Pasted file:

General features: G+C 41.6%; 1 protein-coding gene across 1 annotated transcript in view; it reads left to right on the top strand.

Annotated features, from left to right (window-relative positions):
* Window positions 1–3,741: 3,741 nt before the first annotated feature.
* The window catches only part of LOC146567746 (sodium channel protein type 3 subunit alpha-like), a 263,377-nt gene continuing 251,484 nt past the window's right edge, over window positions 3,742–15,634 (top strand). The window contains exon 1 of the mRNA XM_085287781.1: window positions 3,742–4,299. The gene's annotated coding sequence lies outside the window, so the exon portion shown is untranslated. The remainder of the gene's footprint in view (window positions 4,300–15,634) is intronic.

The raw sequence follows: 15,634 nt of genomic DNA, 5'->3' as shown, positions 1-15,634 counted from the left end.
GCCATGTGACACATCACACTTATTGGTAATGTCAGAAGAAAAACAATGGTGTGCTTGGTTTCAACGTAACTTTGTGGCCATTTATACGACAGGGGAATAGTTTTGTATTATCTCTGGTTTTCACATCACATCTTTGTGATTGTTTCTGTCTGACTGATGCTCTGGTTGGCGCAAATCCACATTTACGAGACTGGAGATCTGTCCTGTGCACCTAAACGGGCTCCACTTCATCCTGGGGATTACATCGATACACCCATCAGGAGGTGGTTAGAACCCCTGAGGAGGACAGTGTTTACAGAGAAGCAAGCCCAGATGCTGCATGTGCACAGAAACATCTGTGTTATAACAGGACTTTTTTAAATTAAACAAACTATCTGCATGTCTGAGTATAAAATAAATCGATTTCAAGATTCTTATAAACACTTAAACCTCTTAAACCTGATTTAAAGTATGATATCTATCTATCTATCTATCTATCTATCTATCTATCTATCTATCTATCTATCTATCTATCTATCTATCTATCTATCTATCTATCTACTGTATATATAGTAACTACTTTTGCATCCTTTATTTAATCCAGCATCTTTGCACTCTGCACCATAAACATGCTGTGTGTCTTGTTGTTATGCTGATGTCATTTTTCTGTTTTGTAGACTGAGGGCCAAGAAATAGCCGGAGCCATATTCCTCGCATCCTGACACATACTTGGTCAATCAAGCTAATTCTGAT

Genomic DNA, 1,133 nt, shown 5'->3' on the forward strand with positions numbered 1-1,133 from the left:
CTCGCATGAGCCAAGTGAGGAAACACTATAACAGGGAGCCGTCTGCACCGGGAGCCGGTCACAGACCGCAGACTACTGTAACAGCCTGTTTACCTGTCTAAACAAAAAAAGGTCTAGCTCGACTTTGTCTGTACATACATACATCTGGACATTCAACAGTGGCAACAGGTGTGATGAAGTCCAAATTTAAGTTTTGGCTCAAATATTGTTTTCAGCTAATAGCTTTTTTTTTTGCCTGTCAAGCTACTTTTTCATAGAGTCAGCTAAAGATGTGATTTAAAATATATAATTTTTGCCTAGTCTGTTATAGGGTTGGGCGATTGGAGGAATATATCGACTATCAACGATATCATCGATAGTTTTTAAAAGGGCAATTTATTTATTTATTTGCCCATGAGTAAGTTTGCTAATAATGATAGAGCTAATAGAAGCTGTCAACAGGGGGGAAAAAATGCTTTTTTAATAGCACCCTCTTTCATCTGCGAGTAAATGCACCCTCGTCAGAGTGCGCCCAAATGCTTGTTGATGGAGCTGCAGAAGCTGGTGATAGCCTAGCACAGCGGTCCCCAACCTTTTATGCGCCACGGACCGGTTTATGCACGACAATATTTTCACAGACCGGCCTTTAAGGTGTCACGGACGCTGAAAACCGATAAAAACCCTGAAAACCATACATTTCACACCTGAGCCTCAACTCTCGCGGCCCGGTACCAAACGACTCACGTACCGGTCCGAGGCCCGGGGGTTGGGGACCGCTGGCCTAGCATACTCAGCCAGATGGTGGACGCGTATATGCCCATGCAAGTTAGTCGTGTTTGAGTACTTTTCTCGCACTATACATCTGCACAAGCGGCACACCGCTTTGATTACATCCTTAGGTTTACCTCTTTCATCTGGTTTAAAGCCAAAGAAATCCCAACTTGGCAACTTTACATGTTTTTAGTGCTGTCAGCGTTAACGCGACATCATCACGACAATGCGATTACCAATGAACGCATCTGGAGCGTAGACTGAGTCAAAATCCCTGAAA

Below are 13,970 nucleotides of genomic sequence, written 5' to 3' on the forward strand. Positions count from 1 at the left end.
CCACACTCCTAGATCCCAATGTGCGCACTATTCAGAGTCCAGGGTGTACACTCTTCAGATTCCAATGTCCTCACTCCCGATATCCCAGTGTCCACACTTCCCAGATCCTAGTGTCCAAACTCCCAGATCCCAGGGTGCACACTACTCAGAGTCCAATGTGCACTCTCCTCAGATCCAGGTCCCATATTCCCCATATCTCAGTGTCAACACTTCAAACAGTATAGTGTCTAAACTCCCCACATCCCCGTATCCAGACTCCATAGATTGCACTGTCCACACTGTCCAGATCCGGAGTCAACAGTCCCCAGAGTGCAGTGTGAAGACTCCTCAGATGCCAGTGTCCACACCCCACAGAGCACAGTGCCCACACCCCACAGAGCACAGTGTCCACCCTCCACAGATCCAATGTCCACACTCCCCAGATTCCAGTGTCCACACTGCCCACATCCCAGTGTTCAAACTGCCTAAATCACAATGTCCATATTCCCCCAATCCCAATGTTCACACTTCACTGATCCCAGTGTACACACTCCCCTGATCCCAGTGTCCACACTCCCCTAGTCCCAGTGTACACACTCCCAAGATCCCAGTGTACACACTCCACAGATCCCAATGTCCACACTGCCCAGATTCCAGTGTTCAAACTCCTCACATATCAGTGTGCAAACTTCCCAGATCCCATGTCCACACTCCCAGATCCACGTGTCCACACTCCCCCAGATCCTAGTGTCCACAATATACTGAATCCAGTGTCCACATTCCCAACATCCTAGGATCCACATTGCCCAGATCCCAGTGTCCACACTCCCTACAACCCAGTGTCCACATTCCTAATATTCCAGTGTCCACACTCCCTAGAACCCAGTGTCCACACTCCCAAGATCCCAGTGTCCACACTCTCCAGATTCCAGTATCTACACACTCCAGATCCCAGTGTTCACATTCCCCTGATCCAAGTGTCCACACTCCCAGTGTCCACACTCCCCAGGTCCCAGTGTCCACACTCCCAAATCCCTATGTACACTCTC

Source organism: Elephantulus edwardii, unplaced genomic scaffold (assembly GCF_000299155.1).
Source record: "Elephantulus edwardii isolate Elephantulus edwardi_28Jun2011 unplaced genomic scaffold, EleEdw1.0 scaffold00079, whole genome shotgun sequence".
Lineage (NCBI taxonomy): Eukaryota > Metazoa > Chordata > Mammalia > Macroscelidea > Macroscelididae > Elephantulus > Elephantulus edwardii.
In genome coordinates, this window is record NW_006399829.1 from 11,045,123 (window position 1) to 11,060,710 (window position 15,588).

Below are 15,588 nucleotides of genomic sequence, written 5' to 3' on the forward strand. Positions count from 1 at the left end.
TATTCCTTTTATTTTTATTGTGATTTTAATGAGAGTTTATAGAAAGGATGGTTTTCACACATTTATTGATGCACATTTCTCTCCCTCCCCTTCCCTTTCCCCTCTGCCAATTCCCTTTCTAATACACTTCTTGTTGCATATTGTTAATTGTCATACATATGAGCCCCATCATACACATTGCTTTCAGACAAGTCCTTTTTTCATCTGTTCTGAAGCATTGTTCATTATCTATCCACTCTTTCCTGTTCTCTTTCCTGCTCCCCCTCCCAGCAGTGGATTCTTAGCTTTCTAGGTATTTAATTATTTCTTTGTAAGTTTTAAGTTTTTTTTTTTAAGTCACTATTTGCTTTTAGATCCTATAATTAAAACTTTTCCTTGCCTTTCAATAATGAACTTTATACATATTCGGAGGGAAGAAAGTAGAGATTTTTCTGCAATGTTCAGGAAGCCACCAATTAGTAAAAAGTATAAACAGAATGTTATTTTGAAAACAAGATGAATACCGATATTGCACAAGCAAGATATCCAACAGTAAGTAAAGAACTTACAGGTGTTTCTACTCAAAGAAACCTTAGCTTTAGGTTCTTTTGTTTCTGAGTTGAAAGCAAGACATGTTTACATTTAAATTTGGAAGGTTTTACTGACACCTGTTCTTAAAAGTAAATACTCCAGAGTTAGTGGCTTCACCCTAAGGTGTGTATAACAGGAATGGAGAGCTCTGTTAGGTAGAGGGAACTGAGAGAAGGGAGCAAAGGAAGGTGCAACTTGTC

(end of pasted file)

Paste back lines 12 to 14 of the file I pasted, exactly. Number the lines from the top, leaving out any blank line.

Source record: "Elephantulus edwardii isolate Elephantulus edwardi_28Jun2011 unplaced genomic scaffold, EleEdw1.0 scaffold00079, whole genome shotgun sequence".
Lineage (NCBI taxonomy): Eukaryota > Metazoa > Chordata > Mammalia > Macroscelidea > Macroscelididae > Elephantulus > Elephantulus edwardii.
In genome coordinates, this window is record NW_006399829.1 from 11,045,123 (window position 1) to 11,060,710 (window position 15,588).